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Hilton, Whole Foods Go Head to Head on Energy Efficiency in DOE Reality Series

This week, the U.S. Department of Energy (DOE) launched the “Better Buildings Challenge SWAP,” a three-episode web-based reality series in which Hilton Worldwide and Whole Foods Market swap energy-management teams at their facilities in San Francisco.

As part of the SWAP, each team identified innovative ways to save energy in Hilton San Francisco Union Square, a 1.8 million sq. foot hotel and Whole Foods Ocean Avenue, a 25,600 sq. foot grocery store. See episode one, below:

Launched in 2011, the Better Buildings Challenge is aimed at achieving the goal of doubling American energy productivity by 2030 while motivating corporate and public-sector leaders across the country to save energy through commitments and investments. More than 285 organizations are partnering with the DOE to achieve 20 percent portfolio-wide energy savings and share successful strategies that maximize efficiency over the next decade. Across the country, partners have shared energy data for more than 32,000 properties and are reporting energy savings of 20 percent or more at 4,500 properties, and 10 percent or more at 12,000 properties.

An important objective of the Better Buildings Challenge is to help companies reduce energy intensity across their building portfolios, and share successful strategies with their peers. Hilton Worldwide has made significant progress toward reaching its Better Buildings Challenge commitment across 90 million sq. feet of hotel space globally; the hotel chain recently reported a reduction in energy use of 14.5 percent and over $250 million in savings since 2009. Hilton recently became the first hospitality company to have hotels, including Hilton San Francisco Union Square, certified to the DOE’s Superior Energy Performance® (SEP™).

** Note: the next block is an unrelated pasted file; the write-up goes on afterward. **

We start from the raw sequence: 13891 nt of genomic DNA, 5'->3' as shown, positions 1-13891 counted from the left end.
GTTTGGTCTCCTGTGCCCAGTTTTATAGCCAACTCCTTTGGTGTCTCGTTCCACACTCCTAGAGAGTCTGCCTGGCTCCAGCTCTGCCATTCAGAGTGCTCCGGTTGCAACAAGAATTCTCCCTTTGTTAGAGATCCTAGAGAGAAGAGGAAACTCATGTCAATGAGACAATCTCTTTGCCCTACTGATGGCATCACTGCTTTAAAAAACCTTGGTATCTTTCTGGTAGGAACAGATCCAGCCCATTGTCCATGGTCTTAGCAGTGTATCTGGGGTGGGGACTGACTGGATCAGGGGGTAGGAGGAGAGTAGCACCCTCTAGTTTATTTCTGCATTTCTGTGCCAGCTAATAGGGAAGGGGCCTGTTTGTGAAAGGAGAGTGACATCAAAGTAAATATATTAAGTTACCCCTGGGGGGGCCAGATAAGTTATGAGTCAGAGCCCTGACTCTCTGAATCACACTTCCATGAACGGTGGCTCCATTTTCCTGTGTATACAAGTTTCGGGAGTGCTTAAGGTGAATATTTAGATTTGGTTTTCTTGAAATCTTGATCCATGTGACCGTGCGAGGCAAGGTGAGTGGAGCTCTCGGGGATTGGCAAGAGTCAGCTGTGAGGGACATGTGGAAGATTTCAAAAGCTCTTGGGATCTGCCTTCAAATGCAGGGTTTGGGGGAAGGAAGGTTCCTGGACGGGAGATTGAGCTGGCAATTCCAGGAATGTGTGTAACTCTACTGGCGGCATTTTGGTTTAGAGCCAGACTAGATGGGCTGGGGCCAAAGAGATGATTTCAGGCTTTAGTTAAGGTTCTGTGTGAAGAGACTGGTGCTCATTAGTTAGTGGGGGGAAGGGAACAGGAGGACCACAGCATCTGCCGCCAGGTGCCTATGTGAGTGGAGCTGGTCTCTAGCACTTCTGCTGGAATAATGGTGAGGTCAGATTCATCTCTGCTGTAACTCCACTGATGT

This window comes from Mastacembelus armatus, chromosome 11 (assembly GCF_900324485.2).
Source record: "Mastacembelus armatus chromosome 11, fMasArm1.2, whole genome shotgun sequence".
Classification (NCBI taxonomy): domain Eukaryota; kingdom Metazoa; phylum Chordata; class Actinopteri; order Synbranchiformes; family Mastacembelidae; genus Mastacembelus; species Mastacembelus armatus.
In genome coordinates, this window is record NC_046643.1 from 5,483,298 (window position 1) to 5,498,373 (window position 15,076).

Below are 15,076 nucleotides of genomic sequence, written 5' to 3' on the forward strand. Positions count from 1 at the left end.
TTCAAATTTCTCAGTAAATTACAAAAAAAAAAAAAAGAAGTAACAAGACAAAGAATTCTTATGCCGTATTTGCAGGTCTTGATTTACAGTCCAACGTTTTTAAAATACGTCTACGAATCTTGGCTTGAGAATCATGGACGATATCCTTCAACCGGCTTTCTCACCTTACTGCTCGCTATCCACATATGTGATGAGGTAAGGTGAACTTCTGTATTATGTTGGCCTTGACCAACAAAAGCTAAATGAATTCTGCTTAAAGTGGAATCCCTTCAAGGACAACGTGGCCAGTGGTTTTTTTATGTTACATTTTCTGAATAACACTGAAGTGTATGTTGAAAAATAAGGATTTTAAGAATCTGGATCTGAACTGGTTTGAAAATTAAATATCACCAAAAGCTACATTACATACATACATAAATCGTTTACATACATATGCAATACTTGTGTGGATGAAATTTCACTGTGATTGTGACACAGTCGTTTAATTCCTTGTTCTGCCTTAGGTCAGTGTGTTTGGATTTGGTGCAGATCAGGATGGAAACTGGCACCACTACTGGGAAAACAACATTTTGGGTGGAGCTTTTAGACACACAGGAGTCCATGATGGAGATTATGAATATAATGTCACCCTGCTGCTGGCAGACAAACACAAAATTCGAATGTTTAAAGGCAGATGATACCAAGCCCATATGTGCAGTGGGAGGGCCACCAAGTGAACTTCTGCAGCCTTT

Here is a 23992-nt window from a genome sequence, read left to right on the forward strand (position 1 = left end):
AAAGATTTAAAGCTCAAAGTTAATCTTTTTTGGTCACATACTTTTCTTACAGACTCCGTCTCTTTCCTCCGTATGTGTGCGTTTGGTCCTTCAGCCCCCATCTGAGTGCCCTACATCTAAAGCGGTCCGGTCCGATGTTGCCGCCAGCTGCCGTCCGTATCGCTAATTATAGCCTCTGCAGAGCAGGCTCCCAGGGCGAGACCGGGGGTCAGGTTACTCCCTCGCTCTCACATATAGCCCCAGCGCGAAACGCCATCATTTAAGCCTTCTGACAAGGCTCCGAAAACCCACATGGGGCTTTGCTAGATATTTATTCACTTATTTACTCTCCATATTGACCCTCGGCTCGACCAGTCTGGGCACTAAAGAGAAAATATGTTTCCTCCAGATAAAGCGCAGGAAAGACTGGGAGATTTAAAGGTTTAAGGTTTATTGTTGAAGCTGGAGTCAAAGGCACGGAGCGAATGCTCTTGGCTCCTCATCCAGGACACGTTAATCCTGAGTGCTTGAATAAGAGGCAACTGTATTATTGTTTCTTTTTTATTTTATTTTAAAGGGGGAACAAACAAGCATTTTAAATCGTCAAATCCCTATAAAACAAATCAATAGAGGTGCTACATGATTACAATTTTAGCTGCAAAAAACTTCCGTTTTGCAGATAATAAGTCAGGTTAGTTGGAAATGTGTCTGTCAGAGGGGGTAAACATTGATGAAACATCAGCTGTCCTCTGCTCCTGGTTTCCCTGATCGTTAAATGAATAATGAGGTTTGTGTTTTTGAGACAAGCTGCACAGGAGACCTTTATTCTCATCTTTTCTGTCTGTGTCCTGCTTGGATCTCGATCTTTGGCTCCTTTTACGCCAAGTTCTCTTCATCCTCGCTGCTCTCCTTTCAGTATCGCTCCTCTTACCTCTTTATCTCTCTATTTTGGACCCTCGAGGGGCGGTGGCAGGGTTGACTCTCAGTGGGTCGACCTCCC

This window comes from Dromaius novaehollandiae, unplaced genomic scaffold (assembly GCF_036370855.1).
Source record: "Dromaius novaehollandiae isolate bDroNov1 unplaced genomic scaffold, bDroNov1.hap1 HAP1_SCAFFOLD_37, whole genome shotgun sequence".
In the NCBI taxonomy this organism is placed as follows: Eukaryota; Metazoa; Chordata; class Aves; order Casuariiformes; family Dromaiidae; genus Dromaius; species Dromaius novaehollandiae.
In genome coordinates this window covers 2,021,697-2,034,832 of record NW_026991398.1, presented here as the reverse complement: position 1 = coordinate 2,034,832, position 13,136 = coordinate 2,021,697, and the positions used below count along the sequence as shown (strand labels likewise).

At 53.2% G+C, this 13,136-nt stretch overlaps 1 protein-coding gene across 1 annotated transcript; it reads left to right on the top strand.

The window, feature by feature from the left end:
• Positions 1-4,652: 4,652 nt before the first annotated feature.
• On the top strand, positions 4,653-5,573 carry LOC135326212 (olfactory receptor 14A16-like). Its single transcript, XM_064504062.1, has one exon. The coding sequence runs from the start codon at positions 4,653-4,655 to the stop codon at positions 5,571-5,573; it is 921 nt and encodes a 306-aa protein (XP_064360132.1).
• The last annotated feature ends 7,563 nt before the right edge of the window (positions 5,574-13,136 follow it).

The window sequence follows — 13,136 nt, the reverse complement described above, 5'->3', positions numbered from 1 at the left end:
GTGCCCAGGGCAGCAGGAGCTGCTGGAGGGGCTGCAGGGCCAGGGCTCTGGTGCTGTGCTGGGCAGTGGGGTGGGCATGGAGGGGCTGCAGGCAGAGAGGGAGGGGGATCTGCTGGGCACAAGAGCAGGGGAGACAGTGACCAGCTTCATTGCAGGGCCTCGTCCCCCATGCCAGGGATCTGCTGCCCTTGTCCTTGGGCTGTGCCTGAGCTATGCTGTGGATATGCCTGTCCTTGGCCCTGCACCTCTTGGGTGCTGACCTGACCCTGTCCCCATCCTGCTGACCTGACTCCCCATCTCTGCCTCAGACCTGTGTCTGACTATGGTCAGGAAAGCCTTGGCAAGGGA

“When Hilton Worldwide was approached to participate in the Department of Energy’s first-ever Better Buildings Challenge SWAP, we were excited, then the questions hit us: Our systems are so different, how will they know what to look for? How will metrics stack up?” Max Verstraete, Hilton’s VP of sustainability and ADA compliance, said in a blog post. “Working with the Whole Foods Market team and the Department of Energy created a unique and necessary team dynamic that increased the level of transparency and collaboration for our sustainability and operations leadership. With the added pressure of having ‘guests’ in our boiler room, kitchens and laundry rooms, we were able to view energy-saving opportunities with new eyes.”

As a result of the SWAP, the Hilton Worldwide team has already begun implementing several recommendations, including LED lighting upgrades, door gasket replacements, and the phase-out of less-efficient appliances within refrigerated containers at Hilton Union Square. The Whole Foods team is also exploring the implementation of employee engagement strategies inspired by what they saw at Hilton Union Square.

Whole Foods Market has employed a range of strategies to advance environmental stewardship across its portfolio of 370 buildings or nearly 13 million square feet and is already achieving 7 percent energy savings toward a 20 percent goal. During the SWAP, the Hilton Worldwide team uncovered lighting fixes, refrigeration savings through doors on cases, and heat-recovery improvements that could net positive energy savings at the Whole Foods Ocean Avenue store.

“It’s exciting to be a part of the inaugural Better Buildings Challenge SWAP,” said Tristam Coffin, sustainable facilities coordinator at Whole Foods Market. “While it’s easy to think you’ve covered all the bases in your own facility, there is so much more to gain when you compare strategies and lessons learned with a team from a completely different line of work. Sharing best practices doesn’t get more hands-on than this.”

“We hope that more Challenge partner collaborations between different sectors are on the horizon, and that the Better Buildings initiative continues to be a space for innovation and solution-sharing among energy-efficiency professionals,” Verstraete said in his post.


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